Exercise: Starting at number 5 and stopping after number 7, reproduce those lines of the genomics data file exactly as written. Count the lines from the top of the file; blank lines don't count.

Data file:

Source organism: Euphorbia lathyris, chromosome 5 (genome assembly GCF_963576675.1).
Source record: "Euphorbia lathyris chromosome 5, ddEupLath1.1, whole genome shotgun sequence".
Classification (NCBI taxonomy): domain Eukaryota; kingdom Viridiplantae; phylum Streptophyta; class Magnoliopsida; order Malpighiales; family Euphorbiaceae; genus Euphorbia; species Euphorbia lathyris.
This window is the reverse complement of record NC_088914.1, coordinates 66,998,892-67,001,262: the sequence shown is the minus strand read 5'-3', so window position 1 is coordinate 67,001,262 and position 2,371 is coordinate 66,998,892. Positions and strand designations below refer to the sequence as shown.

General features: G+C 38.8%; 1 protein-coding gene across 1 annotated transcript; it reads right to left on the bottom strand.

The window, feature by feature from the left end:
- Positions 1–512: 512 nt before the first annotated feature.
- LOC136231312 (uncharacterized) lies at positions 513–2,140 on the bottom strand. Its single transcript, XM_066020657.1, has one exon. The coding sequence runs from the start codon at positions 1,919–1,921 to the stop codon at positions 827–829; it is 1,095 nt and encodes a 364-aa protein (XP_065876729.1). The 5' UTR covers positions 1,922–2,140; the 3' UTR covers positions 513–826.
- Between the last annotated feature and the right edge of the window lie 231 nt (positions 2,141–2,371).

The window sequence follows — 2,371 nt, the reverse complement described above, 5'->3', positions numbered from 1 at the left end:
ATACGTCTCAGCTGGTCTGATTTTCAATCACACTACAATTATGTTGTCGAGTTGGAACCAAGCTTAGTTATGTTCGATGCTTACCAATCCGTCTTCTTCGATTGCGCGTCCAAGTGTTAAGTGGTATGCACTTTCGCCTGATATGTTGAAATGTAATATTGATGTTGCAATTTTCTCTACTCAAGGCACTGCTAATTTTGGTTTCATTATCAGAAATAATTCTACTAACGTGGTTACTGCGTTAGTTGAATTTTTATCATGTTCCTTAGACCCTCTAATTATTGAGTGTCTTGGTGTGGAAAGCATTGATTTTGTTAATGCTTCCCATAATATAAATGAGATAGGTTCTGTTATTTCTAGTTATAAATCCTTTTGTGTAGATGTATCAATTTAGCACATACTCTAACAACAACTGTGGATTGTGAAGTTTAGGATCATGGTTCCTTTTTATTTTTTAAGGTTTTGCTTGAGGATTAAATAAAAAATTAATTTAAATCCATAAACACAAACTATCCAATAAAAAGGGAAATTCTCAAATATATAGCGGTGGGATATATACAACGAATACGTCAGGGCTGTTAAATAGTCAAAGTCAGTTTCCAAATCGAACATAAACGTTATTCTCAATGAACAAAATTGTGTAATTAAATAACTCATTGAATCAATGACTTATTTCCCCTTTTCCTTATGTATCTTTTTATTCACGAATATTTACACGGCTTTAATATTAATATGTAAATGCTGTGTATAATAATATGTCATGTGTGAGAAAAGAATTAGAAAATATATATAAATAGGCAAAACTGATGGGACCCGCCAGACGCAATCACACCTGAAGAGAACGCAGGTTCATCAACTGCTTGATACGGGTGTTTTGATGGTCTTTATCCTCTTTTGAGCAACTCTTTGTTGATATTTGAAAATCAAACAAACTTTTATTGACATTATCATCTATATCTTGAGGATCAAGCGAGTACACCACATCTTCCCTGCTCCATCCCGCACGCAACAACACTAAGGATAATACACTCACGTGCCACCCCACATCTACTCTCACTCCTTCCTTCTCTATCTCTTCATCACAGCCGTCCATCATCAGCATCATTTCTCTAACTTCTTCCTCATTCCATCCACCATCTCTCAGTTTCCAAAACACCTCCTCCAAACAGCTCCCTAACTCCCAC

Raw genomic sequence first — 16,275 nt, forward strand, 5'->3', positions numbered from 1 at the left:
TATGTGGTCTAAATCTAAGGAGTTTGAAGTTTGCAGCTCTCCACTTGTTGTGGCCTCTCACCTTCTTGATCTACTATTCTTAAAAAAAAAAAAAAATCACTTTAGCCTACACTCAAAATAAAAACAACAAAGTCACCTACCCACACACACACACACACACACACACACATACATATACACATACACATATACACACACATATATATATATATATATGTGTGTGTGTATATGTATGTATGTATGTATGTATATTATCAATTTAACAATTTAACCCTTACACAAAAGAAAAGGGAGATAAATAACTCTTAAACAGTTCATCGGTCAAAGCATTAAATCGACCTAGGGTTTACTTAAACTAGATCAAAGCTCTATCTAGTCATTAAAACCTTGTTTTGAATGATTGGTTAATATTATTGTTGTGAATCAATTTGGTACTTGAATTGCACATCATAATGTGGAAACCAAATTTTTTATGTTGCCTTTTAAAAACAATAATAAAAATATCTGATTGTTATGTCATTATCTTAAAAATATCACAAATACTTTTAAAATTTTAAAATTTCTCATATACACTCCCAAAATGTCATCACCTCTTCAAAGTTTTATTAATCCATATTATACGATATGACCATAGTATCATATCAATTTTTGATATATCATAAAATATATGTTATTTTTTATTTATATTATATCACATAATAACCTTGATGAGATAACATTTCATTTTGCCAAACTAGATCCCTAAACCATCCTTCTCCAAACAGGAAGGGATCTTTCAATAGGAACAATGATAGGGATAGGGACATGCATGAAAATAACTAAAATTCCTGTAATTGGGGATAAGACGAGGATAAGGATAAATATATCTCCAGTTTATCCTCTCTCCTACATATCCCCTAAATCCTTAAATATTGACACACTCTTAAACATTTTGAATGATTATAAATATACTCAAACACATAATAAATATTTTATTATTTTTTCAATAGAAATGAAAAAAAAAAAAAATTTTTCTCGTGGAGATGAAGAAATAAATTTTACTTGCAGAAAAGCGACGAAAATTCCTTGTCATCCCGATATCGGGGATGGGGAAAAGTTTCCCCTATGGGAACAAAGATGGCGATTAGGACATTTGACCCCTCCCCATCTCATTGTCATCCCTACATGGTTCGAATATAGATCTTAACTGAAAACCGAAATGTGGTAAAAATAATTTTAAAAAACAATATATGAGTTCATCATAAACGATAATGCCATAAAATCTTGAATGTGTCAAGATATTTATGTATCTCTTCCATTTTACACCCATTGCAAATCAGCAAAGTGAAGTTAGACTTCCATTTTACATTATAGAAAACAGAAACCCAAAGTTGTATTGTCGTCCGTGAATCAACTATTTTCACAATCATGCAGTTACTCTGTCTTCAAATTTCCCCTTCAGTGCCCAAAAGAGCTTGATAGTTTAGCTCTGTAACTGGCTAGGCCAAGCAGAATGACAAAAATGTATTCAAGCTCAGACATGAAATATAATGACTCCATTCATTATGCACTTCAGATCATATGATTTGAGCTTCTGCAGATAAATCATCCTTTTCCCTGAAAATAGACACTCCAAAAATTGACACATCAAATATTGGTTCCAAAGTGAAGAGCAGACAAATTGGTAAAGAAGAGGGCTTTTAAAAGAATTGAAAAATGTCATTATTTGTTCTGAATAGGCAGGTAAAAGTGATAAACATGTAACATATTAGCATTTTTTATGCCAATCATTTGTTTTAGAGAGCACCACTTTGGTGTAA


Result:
General features: G+C 38.8%; 1 protein-coding gene across 1 annotated transcript; it reads right to left on the bottom strand.

The window, feature by feature from the left end:
- Positions 1–512: 512 nt before the first annotated feature.